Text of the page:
YMMV, as always. (And all of this probably also tells you a lot about why I don't feel drawn to Buddhism... ;))
 

PAMUYA

The concept of spiritual elitism, as discussed in the initial article of this thread, touches upon the same kind of problem, where it's not so much the specific belief that is a problem but the 'place' that many of us arrive at at some point where we believe we have evolved or are wiser than we really are. Being confronted by the problems that inevitably arise from that position often causes pain and friction but perhaps such pain and friction are necessary, like sandpaper making the form perfect.

Although I agree that anger rarely serves when working directly with others, it does have a use. I don't believe that we have any of the feelings, senses and emotions that we do have for no good reason. Like anything else, anger which controls us is problematic. However, anger which we can look at, see through, question and use as a tool to motivate or alert us to a problem is useful. Then the anger can be released and the problem addressed both within us and elsewhere depending on the problem.

Yes, very wise. Thank you Milfoil.
 

Milfoil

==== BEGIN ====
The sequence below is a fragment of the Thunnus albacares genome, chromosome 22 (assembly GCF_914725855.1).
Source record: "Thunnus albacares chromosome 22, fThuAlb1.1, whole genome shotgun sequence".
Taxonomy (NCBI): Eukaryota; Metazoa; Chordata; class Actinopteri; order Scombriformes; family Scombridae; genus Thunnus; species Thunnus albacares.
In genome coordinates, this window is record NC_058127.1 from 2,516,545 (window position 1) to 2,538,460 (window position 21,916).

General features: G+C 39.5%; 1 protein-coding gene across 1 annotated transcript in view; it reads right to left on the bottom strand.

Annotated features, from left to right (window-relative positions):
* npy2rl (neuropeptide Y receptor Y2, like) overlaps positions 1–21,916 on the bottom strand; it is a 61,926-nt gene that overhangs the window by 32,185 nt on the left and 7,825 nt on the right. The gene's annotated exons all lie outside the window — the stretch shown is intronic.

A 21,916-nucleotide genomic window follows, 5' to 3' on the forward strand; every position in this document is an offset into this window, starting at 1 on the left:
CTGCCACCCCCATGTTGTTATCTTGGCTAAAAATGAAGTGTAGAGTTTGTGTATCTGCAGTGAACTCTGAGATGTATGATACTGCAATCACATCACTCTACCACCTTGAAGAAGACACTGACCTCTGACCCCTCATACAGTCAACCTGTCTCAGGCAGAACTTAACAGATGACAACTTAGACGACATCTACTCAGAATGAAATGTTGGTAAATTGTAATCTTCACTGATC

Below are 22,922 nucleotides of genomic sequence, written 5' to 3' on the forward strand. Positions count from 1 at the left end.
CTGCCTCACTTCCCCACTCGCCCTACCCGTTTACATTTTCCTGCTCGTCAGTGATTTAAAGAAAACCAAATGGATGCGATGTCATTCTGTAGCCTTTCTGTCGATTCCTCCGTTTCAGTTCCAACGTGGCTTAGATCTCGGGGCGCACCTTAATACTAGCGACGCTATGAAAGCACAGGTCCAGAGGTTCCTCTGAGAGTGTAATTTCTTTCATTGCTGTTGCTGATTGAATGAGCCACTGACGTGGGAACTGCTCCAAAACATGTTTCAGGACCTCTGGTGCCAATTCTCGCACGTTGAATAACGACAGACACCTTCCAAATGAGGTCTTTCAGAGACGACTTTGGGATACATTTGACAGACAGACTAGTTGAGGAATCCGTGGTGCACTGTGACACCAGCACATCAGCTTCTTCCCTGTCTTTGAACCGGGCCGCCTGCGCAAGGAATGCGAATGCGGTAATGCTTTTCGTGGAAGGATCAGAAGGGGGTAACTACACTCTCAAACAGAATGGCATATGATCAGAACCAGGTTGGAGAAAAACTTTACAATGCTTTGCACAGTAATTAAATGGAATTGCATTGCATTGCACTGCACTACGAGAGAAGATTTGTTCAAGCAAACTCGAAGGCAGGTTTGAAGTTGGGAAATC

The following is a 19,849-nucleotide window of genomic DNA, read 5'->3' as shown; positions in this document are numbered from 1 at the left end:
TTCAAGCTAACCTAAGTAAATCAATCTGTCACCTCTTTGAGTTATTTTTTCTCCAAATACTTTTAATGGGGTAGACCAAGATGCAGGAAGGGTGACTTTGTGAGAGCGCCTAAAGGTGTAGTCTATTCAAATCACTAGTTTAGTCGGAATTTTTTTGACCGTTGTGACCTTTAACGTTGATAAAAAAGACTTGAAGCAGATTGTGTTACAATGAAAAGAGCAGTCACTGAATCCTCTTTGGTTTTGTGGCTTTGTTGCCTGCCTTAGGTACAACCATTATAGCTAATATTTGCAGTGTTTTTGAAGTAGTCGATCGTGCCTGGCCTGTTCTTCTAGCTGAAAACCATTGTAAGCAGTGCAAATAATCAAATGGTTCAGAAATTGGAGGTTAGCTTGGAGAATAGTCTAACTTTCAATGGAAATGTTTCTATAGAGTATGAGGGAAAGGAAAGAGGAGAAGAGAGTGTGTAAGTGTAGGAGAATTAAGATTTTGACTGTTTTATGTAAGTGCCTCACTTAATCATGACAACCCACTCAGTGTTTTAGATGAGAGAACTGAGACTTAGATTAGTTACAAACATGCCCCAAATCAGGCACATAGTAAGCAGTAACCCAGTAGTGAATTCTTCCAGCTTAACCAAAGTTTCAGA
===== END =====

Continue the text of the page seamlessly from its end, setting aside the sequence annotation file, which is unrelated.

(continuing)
I've also learned a great deal, quickly, from others who were angry (with me) and the distinction between anger and hate is a good one Cat*.

Just read this today by the Dalai Lama:

Peace and religious harmony come about through taking action, not necessarily through making prayers and good wishes. In order to carry action out, enthusiasm is very important, and enthusiasm comes from being clear about our goal and the possibility of our fulfilling it. Here, we need educate young people about our ultimate goal, peace in the world, and how to fulfil it by cultivating inner peace within themselves.

Since we were talking about taking action, the difference between apathy and considering everyone's beliefs, this action taking, how it manifests and what direction it takes will, inevitably, come from the foundations of our beliefs and, as the Dalai Lama says, by cultivating that inner peace first. Perhaps when anger interferes with the inner peace, it gives us a 'heads up' that something requires our attention or action?